I just ran across one of those instances of “forever” in I Mac 14: 41 which seems to clarify the matter with respect itself, anyway:
“And the Jews and their priests decided that Simon should be their leader and high priest for ever until a trustworthy prophet should arise…”
So, in the case of a person, “forever” would certainly be limited to their lifetime, and this verse indicates another restriction (which is hard for me to understand–it doesn’t say what effect this trustworthy prophet would have).
So, here, “forever” seems to mean “for life” but when one says “forever” it is 1) simple hyperbole, 2) an attempt at flattery, 3) an attempt to sound “biblical,” etc.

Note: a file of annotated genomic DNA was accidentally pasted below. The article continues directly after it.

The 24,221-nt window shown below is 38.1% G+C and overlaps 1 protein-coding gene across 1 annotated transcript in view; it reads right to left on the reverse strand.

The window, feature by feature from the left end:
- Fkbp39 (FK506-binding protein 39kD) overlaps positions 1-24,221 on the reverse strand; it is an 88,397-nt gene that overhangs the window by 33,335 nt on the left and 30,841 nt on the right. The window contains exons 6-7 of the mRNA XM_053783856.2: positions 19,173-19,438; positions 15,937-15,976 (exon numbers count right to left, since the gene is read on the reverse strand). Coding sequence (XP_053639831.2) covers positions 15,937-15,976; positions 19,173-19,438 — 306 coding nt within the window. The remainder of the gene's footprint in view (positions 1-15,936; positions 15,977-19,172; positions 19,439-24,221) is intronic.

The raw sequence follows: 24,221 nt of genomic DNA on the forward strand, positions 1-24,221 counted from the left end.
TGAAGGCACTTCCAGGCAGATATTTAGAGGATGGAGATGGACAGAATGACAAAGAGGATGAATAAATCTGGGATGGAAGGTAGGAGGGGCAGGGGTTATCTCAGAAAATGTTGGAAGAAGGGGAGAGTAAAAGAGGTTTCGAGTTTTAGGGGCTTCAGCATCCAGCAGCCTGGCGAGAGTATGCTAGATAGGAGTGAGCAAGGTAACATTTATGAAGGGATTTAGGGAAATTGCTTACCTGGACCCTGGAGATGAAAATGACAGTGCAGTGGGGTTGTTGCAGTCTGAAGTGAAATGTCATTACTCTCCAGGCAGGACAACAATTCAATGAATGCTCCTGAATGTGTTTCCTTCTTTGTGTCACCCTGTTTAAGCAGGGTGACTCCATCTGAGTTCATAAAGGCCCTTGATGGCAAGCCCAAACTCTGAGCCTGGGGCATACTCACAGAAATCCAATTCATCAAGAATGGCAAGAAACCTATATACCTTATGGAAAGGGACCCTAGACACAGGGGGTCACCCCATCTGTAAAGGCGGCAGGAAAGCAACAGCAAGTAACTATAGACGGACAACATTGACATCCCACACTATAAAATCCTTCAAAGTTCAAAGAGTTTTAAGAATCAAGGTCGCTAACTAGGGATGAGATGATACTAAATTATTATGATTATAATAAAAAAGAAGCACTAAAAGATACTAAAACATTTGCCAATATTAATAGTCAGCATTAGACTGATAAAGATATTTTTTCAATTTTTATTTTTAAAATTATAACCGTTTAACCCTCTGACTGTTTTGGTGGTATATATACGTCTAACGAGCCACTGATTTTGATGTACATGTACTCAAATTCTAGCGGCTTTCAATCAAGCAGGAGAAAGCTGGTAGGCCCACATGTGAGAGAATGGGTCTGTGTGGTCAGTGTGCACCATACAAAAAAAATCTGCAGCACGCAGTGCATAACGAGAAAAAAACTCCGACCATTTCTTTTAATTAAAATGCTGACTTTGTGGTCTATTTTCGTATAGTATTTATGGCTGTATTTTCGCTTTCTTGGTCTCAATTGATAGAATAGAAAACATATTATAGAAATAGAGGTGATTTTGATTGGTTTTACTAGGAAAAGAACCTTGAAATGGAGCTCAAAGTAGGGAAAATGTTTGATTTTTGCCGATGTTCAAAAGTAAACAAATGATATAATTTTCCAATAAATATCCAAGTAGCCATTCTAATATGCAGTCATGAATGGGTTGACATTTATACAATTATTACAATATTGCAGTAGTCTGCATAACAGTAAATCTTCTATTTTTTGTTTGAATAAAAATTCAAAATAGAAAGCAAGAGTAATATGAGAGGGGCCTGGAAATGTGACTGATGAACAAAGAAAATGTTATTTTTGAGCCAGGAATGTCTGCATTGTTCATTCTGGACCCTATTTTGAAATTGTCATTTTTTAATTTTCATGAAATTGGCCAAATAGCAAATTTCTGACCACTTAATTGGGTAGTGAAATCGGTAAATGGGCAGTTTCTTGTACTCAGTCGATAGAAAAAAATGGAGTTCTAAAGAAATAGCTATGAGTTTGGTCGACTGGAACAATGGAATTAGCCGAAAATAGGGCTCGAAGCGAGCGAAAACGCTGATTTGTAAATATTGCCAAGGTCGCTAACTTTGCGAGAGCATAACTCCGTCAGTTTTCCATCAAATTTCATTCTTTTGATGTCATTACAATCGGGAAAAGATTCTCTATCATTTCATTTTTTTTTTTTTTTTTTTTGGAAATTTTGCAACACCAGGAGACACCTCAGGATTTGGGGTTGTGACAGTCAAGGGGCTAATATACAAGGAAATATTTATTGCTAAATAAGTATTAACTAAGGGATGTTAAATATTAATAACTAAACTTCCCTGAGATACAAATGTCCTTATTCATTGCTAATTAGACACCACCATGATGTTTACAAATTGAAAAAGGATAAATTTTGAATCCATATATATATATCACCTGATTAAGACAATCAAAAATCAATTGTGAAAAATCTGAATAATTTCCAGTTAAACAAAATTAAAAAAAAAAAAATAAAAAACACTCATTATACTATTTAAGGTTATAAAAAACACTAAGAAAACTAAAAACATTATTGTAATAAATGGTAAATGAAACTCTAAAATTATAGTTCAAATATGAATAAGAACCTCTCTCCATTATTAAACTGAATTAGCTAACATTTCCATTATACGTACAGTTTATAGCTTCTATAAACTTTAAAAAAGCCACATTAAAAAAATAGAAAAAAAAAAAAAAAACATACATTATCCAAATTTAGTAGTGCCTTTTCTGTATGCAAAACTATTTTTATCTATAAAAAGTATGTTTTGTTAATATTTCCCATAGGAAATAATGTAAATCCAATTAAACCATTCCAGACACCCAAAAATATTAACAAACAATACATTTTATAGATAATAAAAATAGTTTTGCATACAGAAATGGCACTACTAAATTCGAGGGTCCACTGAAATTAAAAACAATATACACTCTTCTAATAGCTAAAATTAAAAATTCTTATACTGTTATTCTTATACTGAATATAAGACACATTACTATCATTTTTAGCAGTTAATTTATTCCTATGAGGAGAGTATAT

When it comes to those other instances (i recall generally what you’re saying) of course we know the end of the story so it is natural to question what “forever” means. The answer of the Bible is 4) until God changes it. If Israel fails on its end of the covenant, the ballgame is over until God returns to reestablish a new covenant.
Yes, i generally agree that Jesus is the fulfillment of “forever” because “forever” does not specify how God will accomplish that. Jesus accomplished what mankind could not.
Thanks. Interesting question (for the scholars of which I am not). “The New is concealed in the Old.” So, Jesus is perhaps concealed in those “forevers.”